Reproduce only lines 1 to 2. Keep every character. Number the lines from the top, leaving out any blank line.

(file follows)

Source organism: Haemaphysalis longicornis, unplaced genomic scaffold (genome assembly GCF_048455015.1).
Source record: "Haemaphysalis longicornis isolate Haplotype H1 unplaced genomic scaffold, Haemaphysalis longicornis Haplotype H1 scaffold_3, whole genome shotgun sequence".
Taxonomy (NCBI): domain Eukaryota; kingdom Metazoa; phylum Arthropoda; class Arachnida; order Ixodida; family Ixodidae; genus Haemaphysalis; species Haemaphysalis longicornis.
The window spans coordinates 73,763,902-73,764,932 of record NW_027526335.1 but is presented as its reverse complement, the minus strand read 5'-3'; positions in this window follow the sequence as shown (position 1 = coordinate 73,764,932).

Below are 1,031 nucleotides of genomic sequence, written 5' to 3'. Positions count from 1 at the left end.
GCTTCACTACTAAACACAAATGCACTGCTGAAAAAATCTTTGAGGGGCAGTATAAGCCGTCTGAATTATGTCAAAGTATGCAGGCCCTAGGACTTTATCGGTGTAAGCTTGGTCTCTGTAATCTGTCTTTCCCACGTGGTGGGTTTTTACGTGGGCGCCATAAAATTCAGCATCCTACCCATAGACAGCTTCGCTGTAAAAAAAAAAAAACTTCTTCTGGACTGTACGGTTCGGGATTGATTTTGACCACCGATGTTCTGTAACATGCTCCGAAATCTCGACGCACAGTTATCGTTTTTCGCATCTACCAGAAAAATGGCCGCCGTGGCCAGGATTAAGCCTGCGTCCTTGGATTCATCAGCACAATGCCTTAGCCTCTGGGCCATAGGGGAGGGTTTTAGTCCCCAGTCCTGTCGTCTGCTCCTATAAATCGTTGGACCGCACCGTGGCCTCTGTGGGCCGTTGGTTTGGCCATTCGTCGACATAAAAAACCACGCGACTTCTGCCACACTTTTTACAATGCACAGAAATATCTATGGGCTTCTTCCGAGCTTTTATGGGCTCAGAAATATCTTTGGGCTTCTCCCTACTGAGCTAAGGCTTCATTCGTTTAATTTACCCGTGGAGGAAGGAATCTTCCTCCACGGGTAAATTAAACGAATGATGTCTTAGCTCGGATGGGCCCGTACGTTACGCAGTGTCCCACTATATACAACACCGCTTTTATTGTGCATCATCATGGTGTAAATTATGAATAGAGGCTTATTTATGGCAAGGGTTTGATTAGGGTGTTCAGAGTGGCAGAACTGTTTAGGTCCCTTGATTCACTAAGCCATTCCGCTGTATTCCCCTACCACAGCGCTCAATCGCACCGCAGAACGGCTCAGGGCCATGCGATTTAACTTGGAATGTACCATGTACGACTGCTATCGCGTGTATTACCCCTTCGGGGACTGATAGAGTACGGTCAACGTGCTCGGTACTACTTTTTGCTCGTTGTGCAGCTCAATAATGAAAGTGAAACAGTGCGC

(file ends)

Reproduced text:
Source organism: Haemaphysalis longicornis, unplaced genomic scaffold (genome assembly GCF_048455015.1).
Source record: "Haemaphysalis longicornis isolate Haplotype H1 unplaced genomic scaffold, Haemaphysalis longicornis Haplotype H1 scaffold_3, whole genome shotgun sequence".